The historical baggage of the parallel perspective goes back to the origins of representation systems in their development as a graphic language. The course of history has traditionally linked parallel perspectives with representations of a technical nature, given their functionality, in fields such as: architecture, civil and military engineering, technology and crafts, contributing to the immediate visualization and the great advantage of Proportional conservation of measures. While, for those representations of a more optical nature, the perspective of the painter, the conical perspective, has been shaped as the most akin to the visual experience of the viewer and historically, from its theoretical formulation in the Renaissance through L.B. Alberti, became the hegemonic language of the Western world.
The denominations that designate the parallel perspectives reflect, by contrast, the preponderance of the conic representation and even reach a certain negative connotation: anomalous perspectives, pre-perspectives, anti-perspectives, inverted perspectives … that join the oldest denominations: soldatesca prospettiva , prospettiva piu comune, prospettiva militare and, finally, consolidate throughout the 19th century: isometric perspective, axonometry, transoblique,. (Being rejected even by painters in recent dates until its rereading by the historical Vanguards).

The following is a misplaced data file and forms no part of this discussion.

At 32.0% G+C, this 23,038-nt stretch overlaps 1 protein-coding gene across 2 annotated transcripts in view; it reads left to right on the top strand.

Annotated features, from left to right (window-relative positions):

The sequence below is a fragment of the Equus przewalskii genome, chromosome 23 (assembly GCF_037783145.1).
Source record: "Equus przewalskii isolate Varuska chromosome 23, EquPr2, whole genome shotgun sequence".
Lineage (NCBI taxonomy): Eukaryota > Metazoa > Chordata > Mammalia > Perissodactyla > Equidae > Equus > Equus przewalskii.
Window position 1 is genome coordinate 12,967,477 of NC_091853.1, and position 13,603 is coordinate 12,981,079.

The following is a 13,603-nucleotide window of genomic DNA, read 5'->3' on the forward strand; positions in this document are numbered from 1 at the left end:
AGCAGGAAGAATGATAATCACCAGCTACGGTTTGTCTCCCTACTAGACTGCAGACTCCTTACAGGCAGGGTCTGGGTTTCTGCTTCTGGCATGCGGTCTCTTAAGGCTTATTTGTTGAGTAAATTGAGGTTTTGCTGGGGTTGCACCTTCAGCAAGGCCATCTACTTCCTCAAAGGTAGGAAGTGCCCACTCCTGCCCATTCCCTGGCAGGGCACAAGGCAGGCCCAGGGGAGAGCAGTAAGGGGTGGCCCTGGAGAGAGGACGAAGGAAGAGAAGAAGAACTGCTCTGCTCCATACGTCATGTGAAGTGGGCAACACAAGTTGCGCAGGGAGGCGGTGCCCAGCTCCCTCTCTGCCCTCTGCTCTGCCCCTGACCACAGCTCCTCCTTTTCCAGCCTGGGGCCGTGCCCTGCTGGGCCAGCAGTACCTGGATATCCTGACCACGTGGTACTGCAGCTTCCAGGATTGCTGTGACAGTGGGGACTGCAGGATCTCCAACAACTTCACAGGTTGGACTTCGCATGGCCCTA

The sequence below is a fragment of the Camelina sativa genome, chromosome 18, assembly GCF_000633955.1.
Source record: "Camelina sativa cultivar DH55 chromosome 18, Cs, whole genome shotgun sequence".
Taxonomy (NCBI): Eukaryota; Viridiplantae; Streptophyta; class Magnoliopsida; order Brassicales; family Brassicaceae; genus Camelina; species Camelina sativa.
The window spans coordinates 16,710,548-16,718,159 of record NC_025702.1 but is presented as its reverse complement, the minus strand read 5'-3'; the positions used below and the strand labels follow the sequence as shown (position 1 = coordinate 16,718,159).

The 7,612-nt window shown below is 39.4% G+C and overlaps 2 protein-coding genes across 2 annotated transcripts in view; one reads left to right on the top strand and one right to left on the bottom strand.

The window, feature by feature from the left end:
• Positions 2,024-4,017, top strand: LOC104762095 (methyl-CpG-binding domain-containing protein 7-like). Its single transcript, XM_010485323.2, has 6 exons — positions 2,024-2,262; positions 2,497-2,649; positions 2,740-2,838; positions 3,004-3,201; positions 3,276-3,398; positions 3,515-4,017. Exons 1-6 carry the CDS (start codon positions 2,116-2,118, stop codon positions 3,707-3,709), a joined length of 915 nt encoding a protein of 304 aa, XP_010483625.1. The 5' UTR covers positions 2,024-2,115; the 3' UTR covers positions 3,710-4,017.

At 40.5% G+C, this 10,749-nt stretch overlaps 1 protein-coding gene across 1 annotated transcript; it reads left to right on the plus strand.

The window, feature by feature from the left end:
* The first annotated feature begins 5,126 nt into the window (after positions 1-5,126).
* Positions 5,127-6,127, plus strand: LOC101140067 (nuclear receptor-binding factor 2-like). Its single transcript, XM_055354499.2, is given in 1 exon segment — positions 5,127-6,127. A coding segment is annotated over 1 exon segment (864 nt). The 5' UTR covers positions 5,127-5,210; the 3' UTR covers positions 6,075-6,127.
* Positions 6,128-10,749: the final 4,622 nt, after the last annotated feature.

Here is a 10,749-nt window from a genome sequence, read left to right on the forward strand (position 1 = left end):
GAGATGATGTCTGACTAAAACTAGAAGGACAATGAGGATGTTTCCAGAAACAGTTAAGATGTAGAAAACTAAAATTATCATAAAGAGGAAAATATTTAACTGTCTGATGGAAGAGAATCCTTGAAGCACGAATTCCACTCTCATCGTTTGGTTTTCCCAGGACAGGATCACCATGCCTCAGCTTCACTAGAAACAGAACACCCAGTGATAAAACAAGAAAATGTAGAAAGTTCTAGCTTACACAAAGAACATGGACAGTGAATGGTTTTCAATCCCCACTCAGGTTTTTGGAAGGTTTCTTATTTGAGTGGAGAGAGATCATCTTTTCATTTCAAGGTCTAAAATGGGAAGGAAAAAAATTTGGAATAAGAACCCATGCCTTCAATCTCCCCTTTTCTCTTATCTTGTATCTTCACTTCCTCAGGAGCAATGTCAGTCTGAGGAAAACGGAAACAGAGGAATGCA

However, in the representation of the cities, the parallel perspective has been consolidated as an effective resource given its descriptive character together with the functional one that implies the correspondence of measurements between the drawing and the represented reality.
In this contribution, we analyse through a selection of examples, the historical evolution of representation systems linked to the “portrait of the city” and the different resolutions that artists use to generate in the viewer the spatial illusion of the architectures and their most characteristic elements: walls, towers, cathedrals, bridges, singular buildings.
They are taken into consideration referents of mural painting of Hellenic tradition, examples of more orientalising character linked to Byzantine art, assuming an important turning point the appearance of the Sienese school in Italy since the fourteenth century as is the case of Ambrogio Lorenzetti and his “Allegory of good government” (1338-1340), the “Città sul il mare” by SG Sasetta (1420-5 ca.), the “Veduta de Venezia” by Jacopo di Barbari (1500), the transition to Platforms such as the of Granada made by Ambrosio de Vico (1614) or the Plan of Madrid by Texeira (1654-6).
While the theory of the procedure goes through the theoretical works of G. Maggi and J. Castriotto (1538), B. Lorini (1596), Jean du Breuil (1642), Abraham Bosse (1665), Vicente Tosca (1707-15) finally lead to the publication of the “On Isometrical Perspective” by William Farish in 1822 that is disseminated thanks to the contributions of T. Soptwith, J. Jopling, G. Codazza and Q. da Sella. While axonometry is developed by Weisbach, 1844 in “Die Monodimetrishe und axonometrische projectionsmethode”.
The representation of the city raises an important balance between the difference what is supposed “represent to see and represent to know”.